Trends & Generational Use of Social Media. Understand how different age groups – the millennials, traditionalists, for example – understand and use social media. Followers are highly influenced by celebrities. Traditionalists are mainly baby boomers. They like sameness. Innovators are everyone’s target audience; they are attracted to differences and the “why” of a brand. The problem with many businesses is they go into social media with the mindset of traditionalists trying to be innovators and it’s obvious and uninteresting. Businesses need to use social media to attract the innovators by expressing the meaning or the “why” of their brand.

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Border Cities Affected by Minimum Wage Differences

Where and how far workers are willing to travel to their jobs depends on many factors. In border cities between states with different minimum wage levels, commuting patterns tell much of the story.side bar for jan's aritcle

For private enterprise, the minimum wage can be a tool to ensure a sufficient local labor pool if it’s higher than the state next door. Living in a border city  provides opportunities for residents to access better paying jobs in a state with a higher minimum wage, while taking advantage of lower living costs in the neighboring state.

Commuting patterns can be analyzed using Census Bureau data. Idaho’s western border sees significant movement between labor markets with Washington and Oregon. Although Montana, Nevada, Wyoming and Utah are contiguous to Idaho, there are no major industry sites on those borders.

In the case of the minimum wage, Idaho and Utah are the only states among the seven with minimum wages at the federal level – $7.25 an hour. The others are among the 29 states with higher minimum wages.

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Job Growth Struggles in Rural Idaho

Idaho’s economic recovery through February 2015 generated 13,000 more jobs than were lost – 27 percent more, while payrolls increased  20 percent – $698 million in goods production and $1.7 billion in services.

Idaho’s recovery from the recession took hold most strongly in the Boise metropolitan area while it took two more years for the four other metro areas to see marked job growth in 2013.

Even rural communities posted job growth early on, but once the momentum shifted to the urban parts of the state in 2013, rural job growth slowed after a summer uptick in 2014.

Using average wages for 2010, Idaho’s job loss in the recession totaled $1.5 billion from goods production and $424 million from services.

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Recession, Recovery in Northern Idaho Recounted

This is the final article written by Alivia Metts as the Department’s northern-based regional economist. She recently moved on to other career pursuits.

Telling the story about the economy through the lens of a regional economist throughout the economic volatility of the past seven to eight years has had its challenges, but it has been far more exciting and rewarding.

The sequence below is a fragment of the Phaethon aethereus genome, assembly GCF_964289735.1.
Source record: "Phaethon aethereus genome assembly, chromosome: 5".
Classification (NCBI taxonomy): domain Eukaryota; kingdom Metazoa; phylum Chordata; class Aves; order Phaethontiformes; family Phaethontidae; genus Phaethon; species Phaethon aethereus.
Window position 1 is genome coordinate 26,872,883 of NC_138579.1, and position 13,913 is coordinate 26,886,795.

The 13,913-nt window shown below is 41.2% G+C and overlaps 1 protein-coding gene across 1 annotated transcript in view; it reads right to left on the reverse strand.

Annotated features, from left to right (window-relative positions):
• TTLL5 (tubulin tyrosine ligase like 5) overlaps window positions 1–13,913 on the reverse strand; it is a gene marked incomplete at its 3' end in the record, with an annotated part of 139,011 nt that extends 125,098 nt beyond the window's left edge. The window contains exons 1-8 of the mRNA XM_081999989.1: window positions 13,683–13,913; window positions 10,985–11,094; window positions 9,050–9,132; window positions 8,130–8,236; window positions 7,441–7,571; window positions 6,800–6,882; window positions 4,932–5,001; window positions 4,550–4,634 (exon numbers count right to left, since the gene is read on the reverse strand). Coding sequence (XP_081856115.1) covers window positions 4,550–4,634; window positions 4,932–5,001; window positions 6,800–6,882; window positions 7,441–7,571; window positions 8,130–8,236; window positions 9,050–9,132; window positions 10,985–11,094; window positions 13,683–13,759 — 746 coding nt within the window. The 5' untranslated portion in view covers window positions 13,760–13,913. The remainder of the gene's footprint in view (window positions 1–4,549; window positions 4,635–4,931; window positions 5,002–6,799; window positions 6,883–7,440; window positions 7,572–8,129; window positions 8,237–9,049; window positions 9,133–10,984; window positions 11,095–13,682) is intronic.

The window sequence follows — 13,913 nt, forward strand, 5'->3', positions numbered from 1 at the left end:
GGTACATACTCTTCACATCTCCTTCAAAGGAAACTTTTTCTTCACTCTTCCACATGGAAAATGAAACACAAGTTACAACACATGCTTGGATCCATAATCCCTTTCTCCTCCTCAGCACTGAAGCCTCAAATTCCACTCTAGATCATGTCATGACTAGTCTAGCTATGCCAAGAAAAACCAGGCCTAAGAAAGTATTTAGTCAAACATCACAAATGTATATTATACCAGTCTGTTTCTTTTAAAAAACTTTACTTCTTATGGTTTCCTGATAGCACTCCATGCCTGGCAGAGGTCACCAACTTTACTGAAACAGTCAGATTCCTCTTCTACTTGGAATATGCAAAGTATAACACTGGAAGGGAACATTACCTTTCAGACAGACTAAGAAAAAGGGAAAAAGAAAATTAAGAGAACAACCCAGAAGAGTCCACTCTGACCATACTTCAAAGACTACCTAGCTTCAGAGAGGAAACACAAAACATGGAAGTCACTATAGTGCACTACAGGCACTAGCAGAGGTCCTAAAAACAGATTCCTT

I started at the Idaho Department of Labor during the depths of the recession when employment in northern Idaho  dropped significantly. Today, nearly all sectors are firing on all cylinders, wage pressure is starting to ignite and economic activity is rolling.


The recession really started to take hold in 2008 and became persistent and painful for about two years. Layoffs were occurring in nearly every industry and the number of people holding multiple jobs to make ends meet increased substantially. Jobless individuals were filing for unemployment benefits at an astounding rate. The number of new claims filed in 2009 was nearly 44,000 compared with just over 18,000 in 2007.

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Idaho’s Regional Economists are Source for Economic Information

Behind the scenes at the Idaho Department of Labor are six individuals who spend their days converting economic data into employment solutions.

“As regional economists, we take the data produced by the research analysts and tell a story with it,” said Ethan Mansfield, regional economist for southwestern Idaho. “Data is meaningless unless someone is there to communicate it and interpret it, and that’s our job.”

Each region in Idaho has a designated economist who provides a link between those who produce economic data and those who need this data. The regional economists repackage and explain raw data to make it easily understandable, enhancing the community’s economic knowledge.

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Looking for an Internship? Consider Volunteering Instead

Too often when people think of volunteering it’s simply regarded as a nice thing that some people do. One might think, “I just don’t know how to get involved,” or perhaps, “I need to look for summer internship opportunities, not volunteering opportunities right now.” If you are still trying to find summer work experiences or internships, maybe it’s time to re-think what it actually means to volunteer and consider taking advantage of the numerous opportunities available at non-profit organizations.

Volunteering vs. Internships

Why do teachers, parents and businesses encourage and promote students’ finding internships? One word: experience. Internships help students gain a better understanding of what different occupations are really like. While internships are a great way to begin building a resume, volunteering can serve the same purpose. According to the Corporation for National and Community Service, those who volunteer have 27 percent higher odds of finding employment compared with those who don’t. Still not convinced? Consider some of the following reasons for volunteering: